Mad About Berries

How To Grow Bananas Without Seeds

Bananas, often considered a humble, everyday fruit, hold a deep agricultural and botanical fascination. A surprising fact to many, bananas are classified as berries and grow on plants that are officially herbs, not trees.

They are among the most widely consumed fruits globally, renowned for their creamy texture, sweet taste, and rich nutritional profile.

Published: July 10, 2023.

banana palms 1

Although we refer to them as fruits, what we consume are essentially the mature ovaries of the banana plant. The commercial banana variety, known as the Cavendish, is parthenocarpic, meaning it develops and ripens without fertilization, thus resulting in a seedless fruit.

Contrary to what one might assume, these bananas do not have seeds. If you look closely, you will observe tiny black dots within the fruit that are, indeed, the vestiges of seeds that never developed.

Note: many naturally occurring banana varieties do have bigger and mature seeds - one should remember that bananas grown from seeds won’t taste like bananas one can buy at the grocers.

Seed-grown bananas will contain seeds, and depending on the variety, seeds can be quite large.

Nevertheless, most people are of the opinion that seed-grown or wild bananas taste far superior to the grocery-bought versions.

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Bananas Growing Conditions

Growing bananas requires particular conditions, ones that mirror their native tropical environments.

They flourish under high heat with temperatures between 78 to 86 degrees Fahrenheit (25-30 degrees Celsius) being optimal, but they can tolerate temperatures as low as 57 degrees Fahrenheit (14 degrees Celsius).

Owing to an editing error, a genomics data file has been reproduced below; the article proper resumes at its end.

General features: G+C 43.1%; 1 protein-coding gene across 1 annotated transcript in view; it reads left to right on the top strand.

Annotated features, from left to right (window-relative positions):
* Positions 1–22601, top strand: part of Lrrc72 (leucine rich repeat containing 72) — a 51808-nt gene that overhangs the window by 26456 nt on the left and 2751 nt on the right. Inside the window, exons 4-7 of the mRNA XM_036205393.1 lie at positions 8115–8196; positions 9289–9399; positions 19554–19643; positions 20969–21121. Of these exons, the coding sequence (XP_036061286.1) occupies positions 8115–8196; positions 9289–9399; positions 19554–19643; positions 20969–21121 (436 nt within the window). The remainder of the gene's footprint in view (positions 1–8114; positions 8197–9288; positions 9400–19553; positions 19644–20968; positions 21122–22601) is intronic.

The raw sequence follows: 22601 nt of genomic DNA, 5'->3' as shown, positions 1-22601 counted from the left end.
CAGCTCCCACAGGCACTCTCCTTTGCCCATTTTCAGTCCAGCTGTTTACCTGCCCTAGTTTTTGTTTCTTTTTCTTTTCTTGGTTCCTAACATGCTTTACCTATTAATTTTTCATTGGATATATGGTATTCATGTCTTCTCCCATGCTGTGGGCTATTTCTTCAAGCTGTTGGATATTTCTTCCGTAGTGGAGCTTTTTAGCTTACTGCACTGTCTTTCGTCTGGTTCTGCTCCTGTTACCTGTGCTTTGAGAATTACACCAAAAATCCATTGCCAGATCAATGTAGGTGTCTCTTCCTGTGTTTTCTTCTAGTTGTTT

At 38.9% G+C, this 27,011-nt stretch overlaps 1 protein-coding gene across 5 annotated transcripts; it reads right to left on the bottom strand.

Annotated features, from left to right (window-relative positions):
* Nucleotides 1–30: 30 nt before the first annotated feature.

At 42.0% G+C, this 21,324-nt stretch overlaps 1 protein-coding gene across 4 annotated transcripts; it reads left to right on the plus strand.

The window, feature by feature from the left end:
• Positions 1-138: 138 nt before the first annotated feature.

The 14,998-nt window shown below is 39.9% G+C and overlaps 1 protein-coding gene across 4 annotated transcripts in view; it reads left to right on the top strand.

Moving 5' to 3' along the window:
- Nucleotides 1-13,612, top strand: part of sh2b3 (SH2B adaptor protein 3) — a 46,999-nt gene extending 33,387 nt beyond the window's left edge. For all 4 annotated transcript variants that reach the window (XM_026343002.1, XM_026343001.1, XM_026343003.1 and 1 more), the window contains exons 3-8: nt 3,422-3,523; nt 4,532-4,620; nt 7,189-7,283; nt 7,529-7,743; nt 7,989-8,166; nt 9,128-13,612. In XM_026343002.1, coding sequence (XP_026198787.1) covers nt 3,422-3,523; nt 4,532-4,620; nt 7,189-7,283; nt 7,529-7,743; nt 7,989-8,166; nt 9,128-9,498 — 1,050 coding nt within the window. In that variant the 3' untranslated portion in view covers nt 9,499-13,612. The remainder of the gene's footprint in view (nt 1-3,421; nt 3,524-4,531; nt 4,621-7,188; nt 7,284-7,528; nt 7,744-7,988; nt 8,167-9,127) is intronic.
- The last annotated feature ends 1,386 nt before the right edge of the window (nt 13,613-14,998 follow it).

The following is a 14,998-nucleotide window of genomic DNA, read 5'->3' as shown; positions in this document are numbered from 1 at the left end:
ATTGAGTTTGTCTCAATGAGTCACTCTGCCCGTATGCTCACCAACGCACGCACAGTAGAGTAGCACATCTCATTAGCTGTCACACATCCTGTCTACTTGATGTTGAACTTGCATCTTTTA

Prolonged exposure to freezing conditions, however, can be detrimental to the plant.

Bananas require well-draining, fertile soil with a pH between 5.5 and 6.5. They are heavy feeders and require a regular supply of high-quality nutrients. Full sun exposure is also critical for banana plants to grow to their full potential.

Furthermore, banana plants need a good deal of water, but they cannot tolerate waterlogged conditions. So, balanced irrigation is necessary for the plants to thrive.

Growing Bananas Commercially

Commercial banana production is a highly specialized process that requires expert knowledge, right from the selection of suckers to harvesting. Large scale banana cultivation typically begins with the planting of tissue-cultured plantlets or suckers from high-quality mother plants.

These suckers or offshoots grow into mature banana plants, producing the familiar bunch of bananas after 9 to 12 months.

The plantation is carefully managed, with routine feeding and watering schedules to meet the plants' substantial nutritional demands. Pest and disease management is vital as bananas are susceptible to various infections and pests.

After harvesting, the fruits undergo a process of ripening under controlled conditions before reaching the market.

banana plantage

Growing Bananas At Home

Growing bananas at home, while a scaled-down version of commercial production, can be an exciting and rewarding hobby. The process begins with obtaining a high-quality sucker or a tissue-cultured plantlet from a reputable nursery.

This plantlet should be placed in a well-prepared hole with rich, well-draining soil.

Like commercial growers, home growers also need to ensure the banana plants receive adequate sunlight and moisture. Regular feeding with a balanced fertilizer is necessary to cater to the plant's high nutritional requirements.